United States: CFPB Publishes Results Of eClosing Pilot Program

On August 5, the CFPB released a 90-page report summarizing the results of its eClosing1 pilot program, a research initiative launched in April 2014 to explore whether electronic closing processes offer measurable benefits to mortgage borrowers. According to the CFPB, the pilot program was part of the agency's overall "Know Before You Owe" campaign, through which the CFPB developed the TILA-RESPA integrated disclosure (TRID) regime. In the report, the CFPB pointed out eClosings may benefit borrowers by making them feel more empowered during the closing process, and the CFPB encouraged the industry to "explore eClosing as a promising option for customers."

For the pilot, the CFPB enlisted the help of seven lenders, five technology companies and dozens of settlement agents and real estate professionals in a cooperative effort. The CFPB recognized and commended the time and effort of the participants, given the relatively short turnaround time for completing the data-gathering phase. In total, the CFPB collected data on 3,292 loans, some of which the parties closed with traditional paper documents, and others of which the parties closed with either all electronic documents or a combination of electronic and paper documents ("hybrid transactions"). The CFPB received post-closing survey responses from 1,254 borrowers, 60 of whom participated in follow-up interviews.

In the course of the pilot, the CFPB focused on three metrics with respect to the mortgage closing process—consumer understanding, consumer empowerment and overall efficiency. Generally, the agency drew on data from all 3,292 loans; for the first two metrics, which necessarily rely on consumer input, the agency drew on data from the 1,254 borrower surveys. According to the CFPB, for borrowers using eClosings compared to borrowers using traditional paper documents, the data showed:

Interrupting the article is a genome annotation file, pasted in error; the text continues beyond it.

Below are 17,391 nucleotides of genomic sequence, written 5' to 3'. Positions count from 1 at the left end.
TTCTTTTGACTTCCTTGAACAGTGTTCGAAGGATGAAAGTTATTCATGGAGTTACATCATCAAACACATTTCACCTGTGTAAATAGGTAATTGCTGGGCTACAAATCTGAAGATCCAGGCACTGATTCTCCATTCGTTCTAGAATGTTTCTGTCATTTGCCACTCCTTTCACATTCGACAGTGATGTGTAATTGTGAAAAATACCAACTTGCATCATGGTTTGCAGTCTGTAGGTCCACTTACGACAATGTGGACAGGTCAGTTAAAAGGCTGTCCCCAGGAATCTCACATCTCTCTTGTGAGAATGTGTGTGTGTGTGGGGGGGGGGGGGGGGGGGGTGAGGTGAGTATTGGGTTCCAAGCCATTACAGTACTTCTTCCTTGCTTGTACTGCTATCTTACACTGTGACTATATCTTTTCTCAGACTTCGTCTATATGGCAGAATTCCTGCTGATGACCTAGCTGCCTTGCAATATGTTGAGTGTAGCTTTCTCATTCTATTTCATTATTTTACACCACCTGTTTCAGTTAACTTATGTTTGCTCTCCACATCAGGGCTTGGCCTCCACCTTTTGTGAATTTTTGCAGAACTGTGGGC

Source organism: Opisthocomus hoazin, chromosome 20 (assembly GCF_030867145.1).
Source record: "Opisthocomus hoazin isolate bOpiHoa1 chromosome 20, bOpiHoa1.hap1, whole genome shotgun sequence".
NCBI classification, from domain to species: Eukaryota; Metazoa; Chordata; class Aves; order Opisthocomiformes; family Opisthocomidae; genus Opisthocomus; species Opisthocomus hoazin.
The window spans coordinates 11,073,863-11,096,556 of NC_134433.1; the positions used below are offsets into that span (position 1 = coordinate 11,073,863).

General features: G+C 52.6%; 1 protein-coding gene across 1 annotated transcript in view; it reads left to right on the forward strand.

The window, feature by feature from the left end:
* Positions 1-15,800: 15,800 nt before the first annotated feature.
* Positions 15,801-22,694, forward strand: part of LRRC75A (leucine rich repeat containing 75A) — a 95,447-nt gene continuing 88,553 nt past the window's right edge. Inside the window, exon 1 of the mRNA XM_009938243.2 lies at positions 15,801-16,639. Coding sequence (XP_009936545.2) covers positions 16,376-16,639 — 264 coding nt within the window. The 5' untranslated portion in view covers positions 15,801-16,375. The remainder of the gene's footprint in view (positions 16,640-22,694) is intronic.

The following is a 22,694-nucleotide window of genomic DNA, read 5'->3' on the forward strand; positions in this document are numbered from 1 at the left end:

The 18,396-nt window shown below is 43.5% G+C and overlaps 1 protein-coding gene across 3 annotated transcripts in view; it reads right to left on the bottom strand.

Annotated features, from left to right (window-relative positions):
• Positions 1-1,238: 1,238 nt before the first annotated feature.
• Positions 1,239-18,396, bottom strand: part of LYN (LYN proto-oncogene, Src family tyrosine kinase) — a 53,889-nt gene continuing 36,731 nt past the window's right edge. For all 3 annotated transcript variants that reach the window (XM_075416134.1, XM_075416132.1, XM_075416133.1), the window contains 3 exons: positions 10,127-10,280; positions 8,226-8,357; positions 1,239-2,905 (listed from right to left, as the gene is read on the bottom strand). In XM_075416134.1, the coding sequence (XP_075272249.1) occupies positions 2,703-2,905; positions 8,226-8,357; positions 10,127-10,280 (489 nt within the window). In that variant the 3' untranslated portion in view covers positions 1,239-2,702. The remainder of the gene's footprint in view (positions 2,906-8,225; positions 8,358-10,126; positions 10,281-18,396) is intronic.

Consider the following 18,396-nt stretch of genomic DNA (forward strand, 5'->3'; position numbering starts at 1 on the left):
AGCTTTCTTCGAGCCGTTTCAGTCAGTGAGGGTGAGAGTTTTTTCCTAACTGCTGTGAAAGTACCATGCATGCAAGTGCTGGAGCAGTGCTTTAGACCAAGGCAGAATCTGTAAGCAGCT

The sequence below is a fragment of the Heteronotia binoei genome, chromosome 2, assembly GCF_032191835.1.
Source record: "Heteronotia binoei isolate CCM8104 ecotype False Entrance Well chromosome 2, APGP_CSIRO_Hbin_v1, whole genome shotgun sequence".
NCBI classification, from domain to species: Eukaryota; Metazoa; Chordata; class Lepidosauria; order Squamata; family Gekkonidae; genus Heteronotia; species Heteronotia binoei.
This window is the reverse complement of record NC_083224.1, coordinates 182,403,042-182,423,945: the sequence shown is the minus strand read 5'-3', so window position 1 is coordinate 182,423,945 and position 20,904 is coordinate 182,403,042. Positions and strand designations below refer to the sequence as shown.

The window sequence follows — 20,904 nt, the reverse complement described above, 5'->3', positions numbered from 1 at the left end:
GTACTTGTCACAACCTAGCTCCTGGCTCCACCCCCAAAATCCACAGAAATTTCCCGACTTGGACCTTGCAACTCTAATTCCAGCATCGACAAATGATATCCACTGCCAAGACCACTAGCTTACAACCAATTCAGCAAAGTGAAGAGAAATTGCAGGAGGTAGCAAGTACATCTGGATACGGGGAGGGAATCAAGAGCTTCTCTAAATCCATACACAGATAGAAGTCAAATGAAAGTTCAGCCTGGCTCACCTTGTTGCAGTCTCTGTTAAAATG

• A 7 percent positive difference in perceived understanding of the closing process;
  • A 15 percent positive difference in perceived empowerment during the closing process (i.e., feeling of control and capability during the process); and
  • A 17 percent positive difference in overall efficiency of the closing process.

A central theme in the CFPB's discussions of these positive differences is the early delivery of documents that eClosings make possible. Namely, compared to traditional paper closing processes, eClosing processes allow lenders to produce documents faster and deliver them more quickly to borrowers. Because eClosing borrowers receive their documents earlier than traditional paper closing borrowers, such borrowers felt they understood the process better and were more in control, while facing fewer unforeseen delays.

The Bureau's approach validated a key principle in TRID, that is new timing requirements that, as of October 3, 2015, will require lenders to deliver Closing Disclosures to borrowers at least three business days prior to consummation. The report also noted that even with the promulgation of the E-SIGN Act and UETA years ago, misunderstanding of the validity of eSignatures persists.2 The report noted that secondary market acceptance of all-electronic mortgage transactions, including eNotes, has been uneven.

The report presented other caveats with respect to the agency's findings—namely, the small sample size and the inability to randomize the treatment and control groups (i.e., borrowers have to opt-in to the eClosing process; lenders cannot choose eClosing on borrowers' behalf). Additionally, the Bureau quite rightly observed that certain state law recording and notary restrictions have impeded mortgage lenders from implementing all-electronic eClosings. In other words, not every eClosing borrower will enjoy an identical eClosing experience.

Alongside its release of the report, the CFPB hosted a public forum to discuss the pilot program and the report's findings. During the forum, industry members welcomed operational efficiencies facilitated by the eClosing process but also expressed concerns over its upfront costs and its safe, reliable use in the current age of cybersecurity. Consumer advocates expressed concerns about limited access to Internet connections for borrowers and encouraged unification of eClosing functionality standards (i.e., the entire closing package, not just the Closing Disclosures, should be delivered early).